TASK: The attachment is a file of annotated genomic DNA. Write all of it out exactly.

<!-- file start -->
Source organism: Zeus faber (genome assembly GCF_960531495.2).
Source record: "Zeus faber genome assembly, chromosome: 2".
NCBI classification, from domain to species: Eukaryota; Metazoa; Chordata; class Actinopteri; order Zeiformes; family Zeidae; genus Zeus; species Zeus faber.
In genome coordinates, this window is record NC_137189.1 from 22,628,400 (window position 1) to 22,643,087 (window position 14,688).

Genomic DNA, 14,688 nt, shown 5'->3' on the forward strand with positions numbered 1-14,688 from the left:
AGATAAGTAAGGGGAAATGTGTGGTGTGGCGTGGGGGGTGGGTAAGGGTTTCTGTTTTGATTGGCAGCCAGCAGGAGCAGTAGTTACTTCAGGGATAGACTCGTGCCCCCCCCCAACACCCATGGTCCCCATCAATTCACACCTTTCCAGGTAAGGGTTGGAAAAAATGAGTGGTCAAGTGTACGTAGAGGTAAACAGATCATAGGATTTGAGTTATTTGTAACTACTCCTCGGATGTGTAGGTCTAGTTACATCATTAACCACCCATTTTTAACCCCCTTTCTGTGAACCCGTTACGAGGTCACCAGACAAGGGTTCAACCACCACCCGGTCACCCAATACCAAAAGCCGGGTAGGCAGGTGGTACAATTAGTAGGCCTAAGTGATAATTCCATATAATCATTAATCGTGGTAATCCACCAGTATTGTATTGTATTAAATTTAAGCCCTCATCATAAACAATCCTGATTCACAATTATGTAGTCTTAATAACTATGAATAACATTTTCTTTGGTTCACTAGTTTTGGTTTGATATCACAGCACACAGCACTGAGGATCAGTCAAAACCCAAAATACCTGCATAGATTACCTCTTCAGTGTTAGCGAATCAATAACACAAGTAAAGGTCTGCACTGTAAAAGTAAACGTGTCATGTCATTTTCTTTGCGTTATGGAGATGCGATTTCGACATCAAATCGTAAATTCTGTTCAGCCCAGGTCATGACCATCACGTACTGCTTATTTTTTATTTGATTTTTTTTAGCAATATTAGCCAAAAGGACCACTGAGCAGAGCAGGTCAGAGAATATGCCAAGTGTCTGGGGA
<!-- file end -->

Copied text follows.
Source organism: Zeus faber (genome assembly GCF_960531495.2).
Source record: "Zeus faber genome assembly, chromosome: 2".
NCBI classification, from domain to species: Eukaryota; Metazoa; Chordata; class Actinopteri; order Zeiformes; family Zeidae; genus Zeus; species Zeus faber.
In genome coordinates, this window is record NC_137189.1 from 22,628,400 (window position 1) to 22,643,087 (window position 14,688).

Genomic DNA, 14,688 nt, shown 5'->3' on the forward strand with positions numbered 1-14,688 from the left:
AGATAAGTAAGGGGAAATGTGTGGTGTGGCGTGGGGGGTGGGTAAGGGTTTCTGTTTTGATTGGCAGCCAGCAGGAGCAGTAGTTACTTCAGGGATAGACTCGTGCCCCCCCCCAACACCCATGGTCCCCATCAATTCACACCTTTCCAGGTAAGGGTTGGAAAAAATGAGTGGTCAAGTGTACGTAGAGGTAAACAGATCATAGGATTTGAGTTATTTGTAACTACTCCTCGGATGTGTAGGTCTAGTTACATCATTAACCACCCATTTTTAACCCCCTTTCTGTGAACCCGTTACGAGGTCACCAGACAAGGGTTCAACCACCACCCGGTCACCCAATACCAAAAGCCGGGTAGGCAGGTGGTACAATTAGTAGGCCTAAGTGATAATTCCATATAATCATTAATCGTGGTAATCCACCAGTATTGTATTGTATTAAATTTAAGCCCTCATCATAAACAATCCTGATTCACAATTATGTAGTCTTAATAACTATGAATAACATTTTCTTTGGTTCACTAGTTTTGGTTTGATATCACAGCACACAGCACTGAGGATCAGTCAAAACCCAAAATACCTGCATAGATTACCTCTTCAGTGTTAGCGAATCAATAACACAAGTAAAGGTCTGCACTGTAAAAGTAAACGTGTCATGTCATTTTCTTTGCGTTATGGAGATGCGATTTCGACATCAAATCGTAAATTCTGTTCAGCCCAGGTCATGACCATCACGTACTGCTTATTTTTTATTTGATTTTTTTTAGCAATATTAGCCAAAAGGACCACTGAGCAGAGCAGGTCAGAGAATATGCCAAGTGTCTGGGGA